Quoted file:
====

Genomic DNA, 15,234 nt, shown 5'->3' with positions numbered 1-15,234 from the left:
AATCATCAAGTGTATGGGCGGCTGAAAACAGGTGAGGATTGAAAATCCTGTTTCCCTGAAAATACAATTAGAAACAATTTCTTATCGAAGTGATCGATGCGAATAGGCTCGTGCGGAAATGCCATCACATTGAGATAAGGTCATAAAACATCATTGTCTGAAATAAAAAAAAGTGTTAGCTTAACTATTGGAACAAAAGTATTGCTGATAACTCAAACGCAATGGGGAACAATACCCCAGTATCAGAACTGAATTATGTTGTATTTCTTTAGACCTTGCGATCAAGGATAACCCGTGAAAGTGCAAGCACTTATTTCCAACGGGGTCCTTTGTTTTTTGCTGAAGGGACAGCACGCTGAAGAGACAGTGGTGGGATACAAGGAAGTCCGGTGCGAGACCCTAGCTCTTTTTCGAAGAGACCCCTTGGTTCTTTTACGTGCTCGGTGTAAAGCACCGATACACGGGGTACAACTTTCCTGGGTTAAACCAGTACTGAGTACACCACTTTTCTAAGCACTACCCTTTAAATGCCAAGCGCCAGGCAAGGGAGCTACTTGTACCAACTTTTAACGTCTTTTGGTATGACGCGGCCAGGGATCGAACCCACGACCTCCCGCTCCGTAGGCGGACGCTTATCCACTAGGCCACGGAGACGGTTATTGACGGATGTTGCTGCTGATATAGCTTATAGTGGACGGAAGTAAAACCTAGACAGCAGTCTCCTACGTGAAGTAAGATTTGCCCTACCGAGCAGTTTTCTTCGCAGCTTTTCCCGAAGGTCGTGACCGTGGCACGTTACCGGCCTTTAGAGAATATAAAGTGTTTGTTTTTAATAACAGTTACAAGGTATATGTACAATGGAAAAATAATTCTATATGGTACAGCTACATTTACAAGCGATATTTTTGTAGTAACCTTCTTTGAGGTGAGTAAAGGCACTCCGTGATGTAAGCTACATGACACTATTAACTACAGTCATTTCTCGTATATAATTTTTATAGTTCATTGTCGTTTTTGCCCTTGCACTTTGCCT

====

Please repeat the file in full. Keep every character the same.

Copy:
Genomic DNA, 15,234 nt, shown 5'->3' with positions numbered 1-15,234 from the left:
AATCATCAAGTGTATGGGCGGCTGAAAACAGGTGAGGATTGAAAATCCTGTTTCCCTGAAAATACAATTAGAAACAATTTCTTATCGAAGTGATCGATGCGAATAGGCTCGTGCGGAAATGCCATCACATTGAGATAAGGTCATAAAACATCATTGTCTGAAATAAAAAAAAGTGTTAGCTTAACTATTGGAACAAAAGTATTGCTGATAACTCAAACGCAATGGGGAACAATACCCCAGTATCAGAACTGAATTATGTTGTATTTCTTTAGACCTTGCGATCAAGGATAACCCGTGAAAGTGCAAGCACTTATTTCCAACGGGGTCCTTTGTTTTTTGCTGAAGGGACAGCACGCTGAAGAGACAGTGGTGGGATACAAGGAAGTCCGGTGCGAGACCCTAGCTCTTTTTCGAAGAGACCCCTTGGTTCTTTTACGTGCTCGGTGTAAAGCACCGATACACGGGGTACAACTTTCCTGGGTTAAACCAGTACTGAGTACACCACTTTTCTAAGCACTACCCTTTAAATGCCAAGCGCCAGGCAAGGGAGCTACTTGTACCAACTTTTAACGTCTTTTGGTATGACGCGGCCAGGGATCGAACCCACGACCTCCCGCTCCGTAGGCGGACGCTTATCCACTAGGCCACGGAGACGGTTATTGACGGATGTTGCTGCTGATATAGCTTATAGTGGACGGAAGTAAAACCTAGACAGCAGTCTCCTACGTGAAGTAAGATTTGCCCTACCGAGCAGTTTTCTTCGCAGCTTTTCCCGAAGGTCGTGACCGTGGCACGTTACCGGCCTTTAGAGAATATAAAGTGTTTGTTTTTAATAACAGTTACAAGGTATATGTACAATGGAAAAATAATTCTATATGGTACAGCTACATTTACAAGCGATATTTTTGTAGTAACCTTCTTTGAGGTGAGTAAAGGCACTCCGTGATGTAAGCTACATGACACTATTAACTACAGTCATTTCTCGTATATAATTTTTATAGTTCATTGTCGTTTTTGCCCTTGCACTTTGCCT